Nebraska's GOP Senate primary: another tea party surprise?

A late surge for Sarah Palin's pick for the Nebraska primary could topple yet another GOP establishment candidate, in a race that could help determine control of the US Senate.

Nati Harnik/AP/File
Nebraska Attorney General Jon Bruning (c) participates in a debate against state Treasurer Don Stenberg (r) and state Sen. Deb Fischer (l) in Omaha, Neb., on April 15. By May 14, the race among the Republicans for Nebraska's US Senate nomination appeared to tighten, as election officials predicted above-average turnout for the nationally watched contest.

A Nebraska Senate primary – which voters are deciding Tuesday – is shaping up to have a wild finish.

Until recently, most observers assumed that the front-runner in the GOP primary, Attorney General Jon Bruning, would win the primary and take on Democrat Bob Kerrey, the former US senator and governor, in November.

Mr. Kerrey is reentering politics in an effort to help Democrats retain a key Senate seat, which opened up when current Sen. Ben Nelson (D) announced he would retire.

Instead, this race – along with some other states' primaries this year – has become a battleground showcasing schisms in the Republican Party, including among tea party activists.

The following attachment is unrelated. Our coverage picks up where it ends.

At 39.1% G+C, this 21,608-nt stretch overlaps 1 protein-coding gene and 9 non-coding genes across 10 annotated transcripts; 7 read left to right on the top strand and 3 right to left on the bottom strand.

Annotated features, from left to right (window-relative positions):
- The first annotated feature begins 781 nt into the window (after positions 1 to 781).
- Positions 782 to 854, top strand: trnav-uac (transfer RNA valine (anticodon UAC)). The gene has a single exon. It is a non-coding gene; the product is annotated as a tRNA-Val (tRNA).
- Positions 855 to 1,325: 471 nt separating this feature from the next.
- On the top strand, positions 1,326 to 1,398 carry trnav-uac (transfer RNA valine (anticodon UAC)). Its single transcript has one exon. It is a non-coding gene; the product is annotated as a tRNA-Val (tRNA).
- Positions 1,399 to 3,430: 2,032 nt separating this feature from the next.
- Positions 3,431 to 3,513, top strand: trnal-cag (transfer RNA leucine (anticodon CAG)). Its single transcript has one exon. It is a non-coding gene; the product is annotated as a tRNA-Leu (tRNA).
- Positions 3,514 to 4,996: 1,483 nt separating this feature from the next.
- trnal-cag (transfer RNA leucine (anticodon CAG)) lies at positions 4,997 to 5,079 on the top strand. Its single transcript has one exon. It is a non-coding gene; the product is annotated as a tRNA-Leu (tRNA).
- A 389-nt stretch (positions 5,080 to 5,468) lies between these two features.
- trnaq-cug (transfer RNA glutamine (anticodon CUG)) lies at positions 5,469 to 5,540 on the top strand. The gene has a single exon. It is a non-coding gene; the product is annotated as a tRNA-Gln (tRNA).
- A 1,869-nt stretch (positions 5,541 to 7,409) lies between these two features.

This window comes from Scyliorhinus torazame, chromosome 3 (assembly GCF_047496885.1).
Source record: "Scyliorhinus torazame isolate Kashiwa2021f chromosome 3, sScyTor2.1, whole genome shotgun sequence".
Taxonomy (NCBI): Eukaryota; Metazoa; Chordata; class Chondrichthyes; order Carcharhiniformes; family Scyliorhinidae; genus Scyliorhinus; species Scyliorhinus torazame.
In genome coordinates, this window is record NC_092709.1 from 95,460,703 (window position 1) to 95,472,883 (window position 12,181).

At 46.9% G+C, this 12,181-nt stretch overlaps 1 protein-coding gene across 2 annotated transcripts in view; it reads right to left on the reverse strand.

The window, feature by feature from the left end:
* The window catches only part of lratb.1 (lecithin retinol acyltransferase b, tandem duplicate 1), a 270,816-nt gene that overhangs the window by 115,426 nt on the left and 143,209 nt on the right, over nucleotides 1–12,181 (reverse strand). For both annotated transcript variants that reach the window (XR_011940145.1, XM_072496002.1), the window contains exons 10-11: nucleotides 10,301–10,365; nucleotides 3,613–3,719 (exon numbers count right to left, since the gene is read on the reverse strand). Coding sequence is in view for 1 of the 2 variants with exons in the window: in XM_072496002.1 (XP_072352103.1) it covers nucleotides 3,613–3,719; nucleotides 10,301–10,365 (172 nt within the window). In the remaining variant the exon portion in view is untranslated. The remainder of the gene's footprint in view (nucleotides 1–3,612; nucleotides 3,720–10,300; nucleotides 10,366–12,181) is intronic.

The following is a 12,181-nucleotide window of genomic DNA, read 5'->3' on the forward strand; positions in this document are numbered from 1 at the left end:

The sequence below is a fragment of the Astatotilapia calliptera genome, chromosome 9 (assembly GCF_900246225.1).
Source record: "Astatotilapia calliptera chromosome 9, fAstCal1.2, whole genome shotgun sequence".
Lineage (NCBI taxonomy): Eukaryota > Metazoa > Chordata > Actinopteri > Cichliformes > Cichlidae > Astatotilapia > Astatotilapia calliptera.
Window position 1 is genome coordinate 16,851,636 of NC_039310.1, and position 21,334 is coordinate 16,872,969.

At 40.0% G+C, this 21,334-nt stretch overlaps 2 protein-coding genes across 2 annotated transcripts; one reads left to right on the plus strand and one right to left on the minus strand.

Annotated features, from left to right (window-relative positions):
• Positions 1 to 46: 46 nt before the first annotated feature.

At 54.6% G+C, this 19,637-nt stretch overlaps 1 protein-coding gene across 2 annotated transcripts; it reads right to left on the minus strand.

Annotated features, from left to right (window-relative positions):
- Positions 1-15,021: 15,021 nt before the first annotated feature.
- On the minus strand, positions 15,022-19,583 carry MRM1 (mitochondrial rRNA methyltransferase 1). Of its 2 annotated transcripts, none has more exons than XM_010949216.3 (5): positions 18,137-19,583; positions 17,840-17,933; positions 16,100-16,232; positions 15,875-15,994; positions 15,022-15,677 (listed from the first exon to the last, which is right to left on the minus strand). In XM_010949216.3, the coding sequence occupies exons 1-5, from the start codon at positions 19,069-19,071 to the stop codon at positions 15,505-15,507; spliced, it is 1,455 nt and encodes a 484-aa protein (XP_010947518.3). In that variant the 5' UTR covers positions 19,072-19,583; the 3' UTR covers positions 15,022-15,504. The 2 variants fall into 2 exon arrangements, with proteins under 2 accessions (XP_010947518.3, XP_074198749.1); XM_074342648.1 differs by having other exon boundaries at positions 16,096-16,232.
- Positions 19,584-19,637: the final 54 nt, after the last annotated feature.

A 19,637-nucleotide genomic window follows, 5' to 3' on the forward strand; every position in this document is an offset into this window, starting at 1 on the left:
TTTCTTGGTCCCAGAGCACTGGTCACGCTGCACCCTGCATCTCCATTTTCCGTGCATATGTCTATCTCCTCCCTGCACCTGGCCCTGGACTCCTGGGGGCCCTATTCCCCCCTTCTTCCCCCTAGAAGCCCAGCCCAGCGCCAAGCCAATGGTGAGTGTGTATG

And now, the surge of momentum seems to be going to an unlikely candidate, rancher and state Sen. Deb Fischer, who is running for statewide office for the first time, on a shoestring budget.

Ms. Fischer's campaign has been bolstered in recent days by an endorsement from Sarah Palin, $200,000 worth of anti-Bruning ads in the past weekend from a "super PAC" controlled by Chicago Cubs co-owner Joe Ricketts, and an ad campaign of her own that gained significant attention. The ad features two large bulls tagged with her opponents' names – Bruning and state Treasurer Don Stenberg – and asks voters, "tired of political bull?"

Now, despite millions spent on behalf of her opponents' campaigns and her own relative lack of funds, Fischer seems to have a chance of winning. Polling is relatively sparse, but one automated survey conducted Sunday by the polling firm We Ask America showed Fischer in first place with 39 percent, compared with Bruning's 34 percent and 18 percent for Mr. Stenberg.

A second poll, commissioned by Fischer-backer Ricketts, showed Fischer in a close second place, at 35 percent to Bruning's 38 percent.

"Some Republicans in the state are less comfortable with Bruning and don’t know that Stenberg is the best person to run against Bob Kerrey, and that’s created opening for Deb Fischer," says Michael Wagner, a political scientist at the University of Nebraska at Lincoln. Still, Professor Wagner cautions that the recent polls say nothing about who was polled and what was asked, and are fairly unreliable. "It could well be that the race is getting closer, but we have no way of knowing," he says.